The fly-half partnership of starting 10 Toby Flood and class-act deputy Jonny Wilkinson has provided depth and balance, as has the emergence of youngster’s Tom Wood and Alex Corbisiero. Depth is so crucial when it comes to World Cup year and with the likes of Moody, Tindall, Tom Croft, Courtney Lawes and Andrew Sheridan ready to return in the Autumn it seems England have this base covered. The only major concern for the England selectors must be the consistently anonymous performances of Shontayne Hape, and the lack of alternative options in the centres, demonstrated by Matt Banahan’s pretty one-dimensional threat in the defeat.

Ultimately, it has been a good couple of months for ‘Jonno’s’ boys and it remains to be seen whether such promise can amount to a higher level of consistency. Never mind the disappointment of not quite finishing off the job, they have been leagues ahead of their Northern hemisphere competitors over the course of the tournament and appear to have to edge over the old-enemy Australia in recent times. The jury is out over whether we can compete with the All Black flair and the power of reigning World Champions South Africa, but with the exception of their most recent showing, England appear a force to be reckoned with.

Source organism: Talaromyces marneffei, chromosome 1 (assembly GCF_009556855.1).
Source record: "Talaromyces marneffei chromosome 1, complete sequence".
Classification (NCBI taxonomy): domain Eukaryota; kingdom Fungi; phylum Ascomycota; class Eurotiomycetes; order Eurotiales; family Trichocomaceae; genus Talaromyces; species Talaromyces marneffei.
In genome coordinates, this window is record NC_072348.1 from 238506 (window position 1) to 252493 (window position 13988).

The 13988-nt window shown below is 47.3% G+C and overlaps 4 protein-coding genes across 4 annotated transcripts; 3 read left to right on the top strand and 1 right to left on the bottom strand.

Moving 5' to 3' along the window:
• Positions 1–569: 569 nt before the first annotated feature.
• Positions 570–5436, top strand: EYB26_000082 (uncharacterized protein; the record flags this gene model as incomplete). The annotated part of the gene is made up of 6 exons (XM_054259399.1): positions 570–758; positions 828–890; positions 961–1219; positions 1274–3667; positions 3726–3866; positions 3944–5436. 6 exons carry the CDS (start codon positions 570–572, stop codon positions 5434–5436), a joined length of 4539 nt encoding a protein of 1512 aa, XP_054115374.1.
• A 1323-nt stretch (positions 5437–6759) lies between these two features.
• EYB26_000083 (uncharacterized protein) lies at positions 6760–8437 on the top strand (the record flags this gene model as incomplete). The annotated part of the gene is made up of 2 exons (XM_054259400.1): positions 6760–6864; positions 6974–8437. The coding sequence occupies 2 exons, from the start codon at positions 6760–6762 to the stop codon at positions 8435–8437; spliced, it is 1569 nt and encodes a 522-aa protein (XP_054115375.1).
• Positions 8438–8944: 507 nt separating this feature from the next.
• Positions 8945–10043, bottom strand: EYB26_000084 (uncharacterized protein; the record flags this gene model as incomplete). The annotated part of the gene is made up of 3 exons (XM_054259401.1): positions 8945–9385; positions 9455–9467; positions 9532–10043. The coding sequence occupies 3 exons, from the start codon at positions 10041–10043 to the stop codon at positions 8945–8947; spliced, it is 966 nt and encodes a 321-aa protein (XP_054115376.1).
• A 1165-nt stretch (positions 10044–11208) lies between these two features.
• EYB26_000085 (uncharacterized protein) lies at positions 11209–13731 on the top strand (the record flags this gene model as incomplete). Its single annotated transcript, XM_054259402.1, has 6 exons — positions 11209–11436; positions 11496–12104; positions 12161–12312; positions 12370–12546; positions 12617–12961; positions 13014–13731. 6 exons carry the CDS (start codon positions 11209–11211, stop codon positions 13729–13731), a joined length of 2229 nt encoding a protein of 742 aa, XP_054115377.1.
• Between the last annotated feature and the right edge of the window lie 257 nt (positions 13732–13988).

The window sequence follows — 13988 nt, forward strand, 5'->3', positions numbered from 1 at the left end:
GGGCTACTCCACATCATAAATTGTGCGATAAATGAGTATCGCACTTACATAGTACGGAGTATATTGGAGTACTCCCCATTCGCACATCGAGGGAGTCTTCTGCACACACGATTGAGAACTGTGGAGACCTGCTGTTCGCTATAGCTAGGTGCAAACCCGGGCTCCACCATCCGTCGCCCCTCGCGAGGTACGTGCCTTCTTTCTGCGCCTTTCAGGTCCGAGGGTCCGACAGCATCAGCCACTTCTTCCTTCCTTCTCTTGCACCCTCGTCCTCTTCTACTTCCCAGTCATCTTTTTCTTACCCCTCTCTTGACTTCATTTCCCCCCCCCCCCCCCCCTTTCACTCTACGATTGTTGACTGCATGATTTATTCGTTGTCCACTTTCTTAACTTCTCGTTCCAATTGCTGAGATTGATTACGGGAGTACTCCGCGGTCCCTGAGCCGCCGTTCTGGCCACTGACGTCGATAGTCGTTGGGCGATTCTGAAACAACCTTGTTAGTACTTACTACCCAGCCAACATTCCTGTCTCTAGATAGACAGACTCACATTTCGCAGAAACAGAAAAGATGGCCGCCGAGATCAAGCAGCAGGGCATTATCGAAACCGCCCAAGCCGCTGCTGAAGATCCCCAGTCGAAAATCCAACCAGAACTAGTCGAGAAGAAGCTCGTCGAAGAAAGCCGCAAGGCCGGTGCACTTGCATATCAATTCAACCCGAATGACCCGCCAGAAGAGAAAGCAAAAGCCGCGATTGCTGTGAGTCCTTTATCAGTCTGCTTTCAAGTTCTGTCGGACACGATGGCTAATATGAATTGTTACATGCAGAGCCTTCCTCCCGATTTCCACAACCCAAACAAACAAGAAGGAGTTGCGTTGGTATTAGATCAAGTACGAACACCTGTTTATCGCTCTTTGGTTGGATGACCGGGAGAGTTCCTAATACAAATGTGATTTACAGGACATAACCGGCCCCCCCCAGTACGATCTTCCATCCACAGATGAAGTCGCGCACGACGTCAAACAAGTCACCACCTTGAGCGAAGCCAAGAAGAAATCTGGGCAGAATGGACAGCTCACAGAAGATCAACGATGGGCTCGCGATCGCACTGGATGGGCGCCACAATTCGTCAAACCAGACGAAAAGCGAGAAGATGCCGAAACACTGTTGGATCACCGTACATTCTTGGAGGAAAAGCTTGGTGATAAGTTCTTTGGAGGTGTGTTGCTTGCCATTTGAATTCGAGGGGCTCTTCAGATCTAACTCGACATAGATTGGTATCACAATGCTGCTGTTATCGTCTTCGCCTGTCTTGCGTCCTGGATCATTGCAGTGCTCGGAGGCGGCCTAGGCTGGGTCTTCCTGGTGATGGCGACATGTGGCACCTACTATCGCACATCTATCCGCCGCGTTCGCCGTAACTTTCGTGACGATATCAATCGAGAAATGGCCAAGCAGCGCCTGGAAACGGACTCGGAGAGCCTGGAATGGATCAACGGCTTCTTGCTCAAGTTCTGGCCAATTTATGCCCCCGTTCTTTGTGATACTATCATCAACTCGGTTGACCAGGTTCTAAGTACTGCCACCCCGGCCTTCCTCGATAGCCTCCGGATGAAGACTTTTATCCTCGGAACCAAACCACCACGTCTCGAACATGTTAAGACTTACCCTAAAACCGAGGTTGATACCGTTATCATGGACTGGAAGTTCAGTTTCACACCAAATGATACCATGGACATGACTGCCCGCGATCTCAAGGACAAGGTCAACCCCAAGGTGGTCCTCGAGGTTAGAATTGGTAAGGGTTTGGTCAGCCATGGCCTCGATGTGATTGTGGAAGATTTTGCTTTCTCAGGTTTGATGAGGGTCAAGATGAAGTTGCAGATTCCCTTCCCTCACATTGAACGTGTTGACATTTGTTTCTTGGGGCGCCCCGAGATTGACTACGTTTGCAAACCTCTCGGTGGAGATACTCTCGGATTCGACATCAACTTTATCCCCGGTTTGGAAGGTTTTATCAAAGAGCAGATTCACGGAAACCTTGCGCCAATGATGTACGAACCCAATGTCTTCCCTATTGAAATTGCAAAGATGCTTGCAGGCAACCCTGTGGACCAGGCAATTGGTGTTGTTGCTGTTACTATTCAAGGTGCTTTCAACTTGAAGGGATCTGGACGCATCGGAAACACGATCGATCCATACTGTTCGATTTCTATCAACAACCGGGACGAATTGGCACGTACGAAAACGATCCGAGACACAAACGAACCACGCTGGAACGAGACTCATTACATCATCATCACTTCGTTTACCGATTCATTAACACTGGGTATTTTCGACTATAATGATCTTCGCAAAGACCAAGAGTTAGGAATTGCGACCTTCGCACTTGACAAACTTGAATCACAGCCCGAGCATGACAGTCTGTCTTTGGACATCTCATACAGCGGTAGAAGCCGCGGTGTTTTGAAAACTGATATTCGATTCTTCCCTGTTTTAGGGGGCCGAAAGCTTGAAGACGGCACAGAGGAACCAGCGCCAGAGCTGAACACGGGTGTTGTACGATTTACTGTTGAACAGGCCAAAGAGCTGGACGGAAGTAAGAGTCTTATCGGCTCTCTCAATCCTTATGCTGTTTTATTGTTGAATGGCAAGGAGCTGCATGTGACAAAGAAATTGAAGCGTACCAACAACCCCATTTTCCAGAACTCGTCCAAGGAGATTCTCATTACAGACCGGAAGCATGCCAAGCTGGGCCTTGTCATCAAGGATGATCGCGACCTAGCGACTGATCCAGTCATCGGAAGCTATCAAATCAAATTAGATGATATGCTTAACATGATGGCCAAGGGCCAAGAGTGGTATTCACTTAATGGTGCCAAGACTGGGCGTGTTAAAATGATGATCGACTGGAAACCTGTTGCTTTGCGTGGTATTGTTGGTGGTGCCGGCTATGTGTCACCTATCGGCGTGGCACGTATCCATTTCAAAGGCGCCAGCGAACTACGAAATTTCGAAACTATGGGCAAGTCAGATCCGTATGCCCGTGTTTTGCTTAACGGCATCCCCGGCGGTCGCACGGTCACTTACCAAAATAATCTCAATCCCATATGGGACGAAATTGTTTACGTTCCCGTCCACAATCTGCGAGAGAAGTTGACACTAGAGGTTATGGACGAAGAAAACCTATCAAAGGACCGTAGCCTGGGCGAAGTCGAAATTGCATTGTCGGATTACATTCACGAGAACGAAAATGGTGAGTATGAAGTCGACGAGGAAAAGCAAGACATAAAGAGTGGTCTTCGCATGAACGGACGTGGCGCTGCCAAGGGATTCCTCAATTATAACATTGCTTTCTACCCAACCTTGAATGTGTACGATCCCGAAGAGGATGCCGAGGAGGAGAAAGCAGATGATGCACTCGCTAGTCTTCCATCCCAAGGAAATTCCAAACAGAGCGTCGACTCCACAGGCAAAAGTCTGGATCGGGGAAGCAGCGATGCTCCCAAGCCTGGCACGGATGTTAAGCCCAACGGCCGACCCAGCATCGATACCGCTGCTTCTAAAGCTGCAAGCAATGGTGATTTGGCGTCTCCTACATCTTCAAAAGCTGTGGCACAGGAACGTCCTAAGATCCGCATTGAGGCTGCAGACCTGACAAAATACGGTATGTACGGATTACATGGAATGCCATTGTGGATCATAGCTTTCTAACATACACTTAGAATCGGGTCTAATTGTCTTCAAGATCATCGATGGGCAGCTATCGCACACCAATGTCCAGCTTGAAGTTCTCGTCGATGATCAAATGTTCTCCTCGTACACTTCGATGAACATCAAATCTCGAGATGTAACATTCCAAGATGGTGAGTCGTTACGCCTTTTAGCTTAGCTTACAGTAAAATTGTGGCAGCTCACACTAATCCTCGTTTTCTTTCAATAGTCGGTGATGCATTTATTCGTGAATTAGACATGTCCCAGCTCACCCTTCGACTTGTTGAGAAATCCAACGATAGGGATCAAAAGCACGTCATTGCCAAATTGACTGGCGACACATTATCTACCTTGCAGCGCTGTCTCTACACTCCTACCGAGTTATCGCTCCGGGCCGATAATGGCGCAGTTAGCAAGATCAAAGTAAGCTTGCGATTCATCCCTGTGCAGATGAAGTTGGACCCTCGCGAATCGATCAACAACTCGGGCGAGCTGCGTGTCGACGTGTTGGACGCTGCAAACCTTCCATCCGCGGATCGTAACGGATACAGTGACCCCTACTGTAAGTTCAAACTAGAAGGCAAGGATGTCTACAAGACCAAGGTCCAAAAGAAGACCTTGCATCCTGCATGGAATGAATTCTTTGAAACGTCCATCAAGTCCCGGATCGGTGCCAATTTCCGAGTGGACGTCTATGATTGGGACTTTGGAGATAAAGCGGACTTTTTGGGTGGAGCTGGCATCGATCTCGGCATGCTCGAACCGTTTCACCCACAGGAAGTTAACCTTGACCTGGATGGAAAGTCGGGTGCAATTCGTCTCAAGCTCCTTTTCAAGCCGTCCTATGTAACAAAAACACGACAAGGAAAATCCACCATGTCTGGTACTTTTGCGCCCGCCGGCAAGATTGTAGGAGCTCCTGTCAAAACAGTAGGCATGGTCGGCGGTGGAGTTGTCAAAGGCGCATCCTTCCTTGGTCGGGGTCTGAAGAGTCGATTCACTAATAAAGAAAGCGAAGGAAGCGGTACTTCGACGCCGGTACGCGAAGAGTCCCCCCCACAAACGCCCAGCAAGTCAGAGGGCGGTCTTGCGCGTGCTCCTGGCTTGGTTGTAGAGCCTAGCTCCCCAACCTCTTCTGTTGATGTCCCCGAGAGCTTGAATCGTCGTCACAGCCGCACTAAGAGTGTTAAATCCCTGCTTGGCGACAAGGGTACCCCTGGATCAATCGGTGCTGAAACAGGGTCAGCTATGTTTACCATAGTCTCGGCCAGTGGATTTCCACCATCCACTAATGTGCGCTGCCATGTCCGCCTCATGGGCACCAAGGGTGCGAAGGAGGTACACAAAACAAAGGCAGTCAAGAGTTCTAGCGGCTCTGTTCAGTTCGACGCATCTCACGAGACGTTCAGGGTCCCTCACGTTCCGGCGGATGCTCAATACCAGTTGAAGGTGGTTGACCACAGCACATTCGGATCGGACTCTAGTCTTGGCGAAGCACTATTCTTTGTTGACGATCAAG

England’s World Cup hopes fading as fatigue kicks in?

England have today slumped to a 6-1 ODI series defeat at the hands of the old enemy Australia. This in itself is of great concern to English hopes in the build-up to the World Cup starting later this month, but perhaps of more concern is the injury list.

Strike bowler Stuart Broad hasn’t featured since the second Ashes test, and other key players Tim Bresnan, Paul Collingwood, Eoin Morgan and Graeme Swann have all had to return home for injury treatment in the hope they will regain near full fitness in time for the World Cup. It may not seem like too sorrier situation given the praise Andy Flower has received for having assembled squads containing strength in depth in all formats of the international game. However, even England’s range of backup options have succumb to injury, the likes of Ajmal Shazhad, Chris Woakes and Ashes hero Chris Tremlett are all currently unavailable for selection.

Stuart Broad Graeme Swann South Africa v New Zealand - ICC T20 World Cup

England will be praying upon the return to fitness of these four

The lack of any real one-day form on show from England throughout the series against Australia is perhaps attributable to the injury situation and the fatigue caused by the high-pressure Ashes series that has preceded it. Captain Andrew Strauss certainly seems to think so, and to that effect has demanded a restructuring of future international tours. Strauss believes that the one-day series’ in the future should be played in build-up to the test-matches, partly as a means of preparation and then to build excitement and anticipation in the lead-up to the test-series’. I for one would tend to agree with this.

The nature of the injuries picked up by the England players throughout this series supports the pleas of Strauss. They seem to have all been stress-related injuries that have been worsened through fatigue and through the pressure that has been put upon the players to play through the pain-barrier. It is certainly arguable that these one-day series’ should be shortened in the future, particularly in light of the importance of forthcoming dates on the international calendar.